The Mining Industry Is Still Expected to Expand
Growth is still growth…whilst it may be slower than previous, it’s still clear this is not an industry in decline. The Australian reported in July last year “Overall, we expect the mining sector to continue to expand. The arithmetic is as follows: mining investment is expected to fall by 3-4 per cent of GDP in the next few years, but we expect only half of this will be felt locally, due to an offsetting fall in imported capital. We expect the increase in resources exports to add about 2-3 per cent of GDP. Mining GDP is therefore expected to continue to expand, albeit much more slowly than in recent years.”
Australia’s fit for the long distance run
Australia has built significant capacity to meet long-term demand for commodities and our Asia connections will get stronger. Australia’s future is bright. As also reported in the July 14 article in The Australian “The mining boom involved massive construction of iron ore, coal and liquefied natural gas production and export facilities across Australia to meet medium-term demand for these commodities. Iron ore and coal exports are already at record highs and there are more mines yet to start producing.”
“Most importantly, the seven major liquefied natural gas projects, more than three-fifths of the overall investment, are also yet to be switched on. From 2016 to 2020 LNG exports are expected to more than triple. These LNG projects all have long-term forward contracts to sell to China, Japan, South Korea and India. When they become productive, the ramp-up in exports will be pretty much locked in.”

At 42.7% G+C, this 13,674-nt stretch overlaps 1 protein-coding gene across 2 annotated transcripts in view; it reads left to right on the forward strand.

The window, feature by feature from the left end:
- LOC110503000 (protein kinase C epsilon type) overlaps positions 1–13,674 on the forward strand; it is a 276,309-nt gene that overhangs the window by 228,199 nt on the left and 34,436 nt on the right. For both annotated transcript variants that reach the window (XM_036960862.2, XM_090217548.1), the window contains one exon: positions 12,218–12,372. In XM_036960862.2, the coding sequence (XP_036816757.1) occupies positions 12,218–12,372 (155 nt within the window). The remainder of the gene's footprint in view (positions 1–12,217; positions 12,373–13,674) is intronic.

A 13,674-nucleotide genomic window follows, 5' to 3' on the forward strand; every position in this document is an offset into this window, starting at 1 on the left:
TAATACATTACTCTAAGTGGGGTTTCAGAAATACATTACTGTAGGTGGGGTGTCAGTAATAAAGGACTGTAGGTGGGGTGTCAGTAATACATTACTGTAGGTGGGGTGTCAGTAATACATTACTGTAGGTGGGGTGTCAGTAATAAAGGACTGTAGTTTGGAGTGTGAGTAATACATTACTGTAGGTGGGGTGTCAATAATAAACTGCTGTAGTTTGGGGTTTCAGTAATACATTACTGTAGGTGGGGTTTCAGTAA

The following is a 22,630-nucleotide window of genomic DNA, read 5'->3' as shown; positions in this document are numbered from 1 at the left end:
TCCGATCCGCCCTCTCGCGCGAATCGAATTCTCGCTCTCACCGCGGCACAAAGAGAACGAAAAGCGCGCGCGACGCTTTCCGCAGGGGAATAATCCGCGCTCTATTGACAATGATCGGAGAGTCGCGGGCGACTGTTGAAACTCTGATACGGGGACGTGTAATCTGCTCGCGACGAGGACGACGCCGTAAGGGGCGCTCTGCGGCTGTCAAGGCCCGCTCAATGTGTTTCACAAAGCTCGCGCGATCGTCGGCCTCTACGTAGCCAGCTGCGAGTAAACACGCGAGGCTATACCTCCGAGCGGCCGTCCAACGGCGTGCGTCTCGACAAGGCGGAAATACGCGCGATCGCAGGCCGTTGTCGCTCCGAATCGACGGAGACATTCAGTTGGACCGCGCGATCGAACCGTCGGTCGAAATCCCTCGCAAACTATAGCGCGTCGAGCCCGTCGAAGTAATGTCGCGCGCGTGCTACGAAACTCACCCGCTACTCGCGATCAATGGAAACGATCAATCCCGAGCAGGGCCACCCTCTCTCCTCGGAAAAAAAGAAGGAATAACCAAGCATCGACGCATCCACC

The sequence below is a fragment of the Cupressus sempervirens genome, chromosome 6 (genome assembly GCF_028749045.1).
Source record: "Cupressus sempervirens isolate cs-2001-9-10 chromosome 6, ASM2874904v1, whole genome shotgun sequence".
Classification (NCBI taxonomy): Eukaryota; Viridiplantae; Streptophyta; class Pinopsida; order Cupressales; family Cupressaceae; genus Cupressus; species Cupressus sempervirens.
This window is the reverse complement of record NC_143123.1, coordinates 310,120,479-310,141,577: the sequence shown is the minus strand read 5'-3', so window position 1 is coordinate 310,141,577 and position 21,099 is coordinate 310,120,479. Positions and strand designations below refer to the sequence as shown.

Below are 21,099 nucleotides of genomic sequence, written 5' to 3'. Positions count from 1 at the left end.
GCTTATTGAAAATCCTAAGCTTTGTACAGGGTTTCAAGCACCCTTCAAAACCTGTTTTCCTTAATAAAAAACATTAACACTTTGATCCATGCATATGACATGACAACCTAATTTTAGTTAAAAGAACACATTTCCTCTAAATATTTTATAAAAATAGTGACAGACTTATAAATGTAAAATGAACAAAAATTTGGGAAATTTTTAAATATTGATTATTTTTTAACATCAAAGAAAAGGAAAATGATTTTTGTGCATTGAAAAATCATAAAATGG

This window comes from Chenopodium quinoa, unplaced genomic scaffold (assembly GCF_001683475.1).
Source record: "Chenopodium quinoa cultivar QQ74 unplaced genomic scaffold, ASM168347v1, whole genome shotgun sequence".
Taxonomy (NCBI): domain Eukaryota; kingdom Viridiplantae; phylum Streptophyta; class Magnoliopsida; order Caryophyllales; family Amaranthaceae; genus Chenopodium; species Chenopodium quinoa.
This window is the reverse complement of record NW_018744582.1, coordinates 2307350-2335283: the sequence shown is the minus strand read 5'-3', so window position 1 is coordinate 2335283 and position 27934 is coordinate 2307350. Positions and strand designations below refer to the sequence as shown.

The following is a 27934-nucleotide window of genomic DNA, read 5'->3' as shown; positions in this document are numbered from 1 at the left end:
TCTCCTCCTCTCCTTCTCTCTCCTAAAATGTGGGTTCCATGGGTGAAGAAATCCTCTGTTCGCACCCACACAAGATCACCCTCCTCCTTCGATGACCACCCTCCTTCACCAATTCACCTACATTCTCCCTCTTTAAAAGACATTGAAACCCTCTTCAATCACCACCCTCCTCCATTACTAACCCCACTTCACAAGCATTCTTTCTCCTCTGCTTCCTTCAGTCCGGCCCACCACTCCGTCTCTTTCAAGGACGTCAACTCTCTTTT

Innovation will grow profitability and productivity
Futurist Morris Miselowski predicts that technology will play a big role in increasing the profitability and productivity of mining. He expects we will start to see “An increase in the convergence of biotech, nanotech and IT we will see previously abandoned mines come back on stream and making once inaccessible and unprofitable mines profitable.
Technology will continue to evolve exponentially in the mining and energy sectors and will bring with it the ability to extract more from less and to profitably go deeper, wetter and further than we have ever been able to before.
These new technologies and practices they will bring will take what we know and extend on it, but will also offer us new and presently unheard of innovation which may include what may now seem incredulous practices like using various bacteria’s and mechanical microbots to get into places and reduce cost of recovery and also to transmute material concentrating resource reserves into more economical extractions.”The Resources and Investment Symposium 24 – 27 May in Broken Hill will focus on looking in new directions and how the industry and investors can maximise new opportunities.